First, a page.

- 0Dec 10, '08 by pielęgniarkaSo my question is: how much does it cost/what is all involved to get certified in ICD-9 coding? Medical records got peeved today because I added a new (correct) dx code to the pt chart over the weekend.
- 3Dec 10, '08 by 3rdcareerRNI'm a clinical RN who earned a Certified Coding Associate credential and I don't treat wallets.
In my branch of informatics, having a basic knowledge of coding is crucial for setting up clinical information systems.
To the original poster: Start here http://www.ahima.org/certification/cca.asp for an industrywide-recognized credential; there are private organizations that also provide coding credentials. Just do a basic Web search for ICD-9 coding certification...
- 1Dec 10, '08 by pagandeva2000Community colleges sometimes offer programs in medical coding via their continuing education departments and will provide information on certification. I almost attended a private school for medical coding, but after the first two classes, I dropped out because they made a clerical error thinking that I didn't pay them their weekly installments when I did, but I had left the receipt at home. Turned me off and never went back. The tuition was too expensive, anyhow and had I known better, I would have gone to the nearest community college.
- 1Dec 11, '08 by DaytoniteI became a coder as my back was going bad and it was getting more and more difficult for me to do the long hours of standing that clinical nursing required. I took my first training in a one-year program at a vocational school at a cost of $7,000. You can get Stafford loans to cover the training if your credit is halfway decent. I was hired as a physician coder for a huge ER doctors group, but only because I passed a coding test with a 95% pre-hire and was a licensed RN. I was told later that they almost never hire coders coming out of vocational schools because their training just isn't up to par. I was hired because of my nursing background. Since, I have gone to an AHIMA accredited coding program at a community college and I see that the vocational school was a rip off. The community college is way cheaper because it is out here in California and I have learned way more than what I was ever taught in the voc ed program.
You really need to take a certification test after training. Certification is voluntary and pretty much the same as being licensed. It says you went the extra miles to be better. The places that really care to be coding right (like the ER docs I worked for) only want certified coders and are willing to pay them well for it. My coding instructors, one of which who is an official in the state HIM organization, has said that AHIMA is pushing for mandatory licensing of coders. It will probably be years before that is ever realized.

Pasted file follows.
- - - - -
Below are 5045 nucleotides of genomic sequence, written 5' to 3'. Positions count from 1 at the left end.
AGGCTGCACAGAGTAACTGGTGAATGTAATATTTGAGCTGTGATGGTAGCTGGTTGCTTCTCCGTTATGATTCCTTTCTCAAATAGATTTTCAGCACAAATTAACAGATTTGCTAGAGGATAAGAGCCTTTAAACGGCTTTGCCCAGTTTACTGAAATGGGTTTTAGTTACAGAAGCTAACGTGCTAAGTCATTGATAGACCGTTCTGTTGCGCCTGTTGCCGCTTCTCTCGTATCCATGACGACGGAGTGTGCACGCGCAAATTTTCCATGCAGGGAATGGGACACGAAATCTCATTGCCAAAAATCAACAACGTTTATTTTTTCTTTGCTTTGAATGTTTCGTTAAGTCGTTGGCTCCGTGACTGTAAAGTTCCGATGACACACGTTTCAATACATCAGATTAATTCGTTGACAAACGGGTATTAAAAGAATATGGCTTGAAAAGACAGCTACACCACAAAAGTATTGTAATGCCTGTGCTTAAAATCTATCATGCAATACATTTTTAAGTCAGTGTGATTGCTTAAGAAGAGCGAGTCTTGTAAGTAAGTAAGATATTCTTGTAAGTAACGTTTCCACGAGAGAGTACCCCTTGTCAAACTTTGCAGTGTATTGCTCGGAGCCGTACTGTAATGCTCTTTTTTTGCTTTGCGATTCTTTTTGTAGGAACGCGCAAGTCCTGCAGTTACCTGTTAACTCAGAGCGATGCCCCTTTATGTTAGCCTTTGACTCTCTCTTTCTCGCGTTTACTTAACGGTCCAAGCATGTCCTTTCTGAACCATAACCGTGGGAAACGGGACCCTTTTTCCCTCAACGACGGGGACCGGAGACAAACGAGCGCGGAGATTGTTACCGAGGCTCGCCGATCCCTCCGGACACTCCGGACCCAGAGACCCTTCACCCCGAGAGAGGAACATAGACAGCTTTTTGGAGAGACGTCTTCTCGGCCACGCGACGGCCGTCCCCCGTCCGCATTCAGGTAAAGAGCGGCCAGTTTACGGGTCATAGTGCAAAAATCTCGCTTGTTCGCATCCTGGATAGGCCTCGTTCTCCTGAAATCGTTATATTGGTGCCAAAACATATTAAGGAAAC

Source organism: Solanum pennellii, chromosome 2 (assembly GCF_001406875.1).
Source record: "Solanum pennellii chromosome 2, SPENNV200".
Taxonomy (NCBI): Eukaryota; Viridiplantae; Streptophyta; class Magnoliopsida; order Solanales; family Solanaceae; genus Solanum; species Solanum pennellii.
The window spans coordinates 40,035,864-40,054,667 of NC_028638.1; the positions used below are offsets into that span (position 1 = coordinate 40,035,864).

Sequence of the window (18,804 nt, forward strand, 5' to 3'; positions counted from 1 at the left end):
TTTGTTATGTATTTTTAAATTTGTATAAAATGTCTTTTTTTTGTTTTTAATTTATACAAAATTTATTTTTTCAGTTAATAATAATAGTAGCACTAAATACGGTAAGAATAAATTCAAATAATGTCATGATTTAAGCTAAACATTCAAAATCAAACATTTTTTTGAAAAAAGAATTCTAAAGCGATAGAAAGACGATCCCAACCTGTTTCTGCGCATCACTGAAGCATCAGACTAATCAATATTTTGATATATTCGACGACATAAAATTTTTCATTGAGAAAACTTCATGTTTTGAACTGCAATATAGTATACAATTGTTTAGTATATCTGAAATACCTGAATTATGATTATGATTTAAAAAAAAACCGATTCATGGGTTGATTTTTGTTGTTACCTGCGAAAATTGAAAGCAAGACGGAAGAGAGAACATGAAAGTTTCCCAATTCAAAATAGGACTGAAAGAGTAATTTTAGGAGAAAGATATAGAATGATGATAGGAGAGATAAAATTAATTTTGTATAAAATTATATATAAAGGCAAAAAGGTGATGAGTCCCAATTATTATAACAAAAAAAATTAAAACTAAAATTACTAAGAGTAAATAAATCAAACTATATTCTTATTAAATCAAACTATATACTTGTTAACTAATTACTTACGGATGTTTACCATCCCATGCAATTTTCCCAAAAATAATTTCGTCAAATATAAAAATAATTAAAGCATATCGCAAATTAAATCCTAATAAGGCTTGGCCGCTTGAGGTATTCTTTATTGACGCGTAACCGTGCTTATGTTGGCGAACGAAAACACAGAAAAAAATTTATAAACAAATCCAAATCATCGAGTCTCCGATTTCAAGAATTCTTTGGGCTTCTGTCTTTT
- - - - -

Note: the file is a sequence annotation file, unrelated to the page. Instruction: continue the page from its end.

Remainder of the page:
If you thought nurses were paranoid about possible malpractice, you haven't been around coders. The whole coding business is nothing but Medicare rules and regulations. Fraud is the big issue and people get huge fines and prison sentences for trying to code so that a doc can collect more money than he should get. Because collection of money is at the end of those codes, the incentive for some doctors or facilities to push coders to ignore coding principles can be very tempting.
You can go onto the AHIMA website (http://www.ahima.org/) and find certified coding schools near you and inquire about their tuition. I believe that AHIMA is also offering online coding training again so you could train from home via your own computer. My community college has already switched half the classes in their coding program to online anyway. They only require the students to be present for coding labs now and the rest of classes are done online.
- 1Dec 11, '08 by classicdame GuideAs for coding treating wallets - the opposite is true. It is YOUR wallet that will suffer if the correct code is not entered. The incorrect code can cost the provider many thousands of dollars, which then affects how the provider will pay salaries, buy equipment, etc. Coders are worth their weight in gold!
- 1Dec 11, '08 by Daytonite'tis true. the er docs i worked for paid the employees a bonus twice a year based on what they earned, so we had an incentive to code correctly and efficiently. we got about a $500 check each june and december.
what was hair pulling though was the constant coding changes that came to us from the various insurance companies. they were usually discovered via denials. they would start denying payments of this or that service. we would have to adjust our coding in order for the bills to get through in a timely manner. re-coding and re-submitting takes up time and costs the company more money.
recently i had one of my own eobs come back to me with a denial for the doctor's fee for one of my recent surgeries by medicare. i was on the phone with the doctor's office immediately and found out from their biller that medicare has only recently been denying payment for that type of surgery, no prior notice to the doctors, and they are re-submitting these claims. it's an exciting world and not at all boring.
- 1Dec 11, '08 by classicdame GuideYears ago, before Medicare rules changed, I owned an insurance agency whose sole purpose was to coordinate benefits between insurance companies so that the insured maximized benefits. I had one situation where the MD office coded for a foley cath (urinary) when the patient actually received a heart cath. A BIG difference in price. The family was elated to get that huge check back after paying off Dad's medical bills.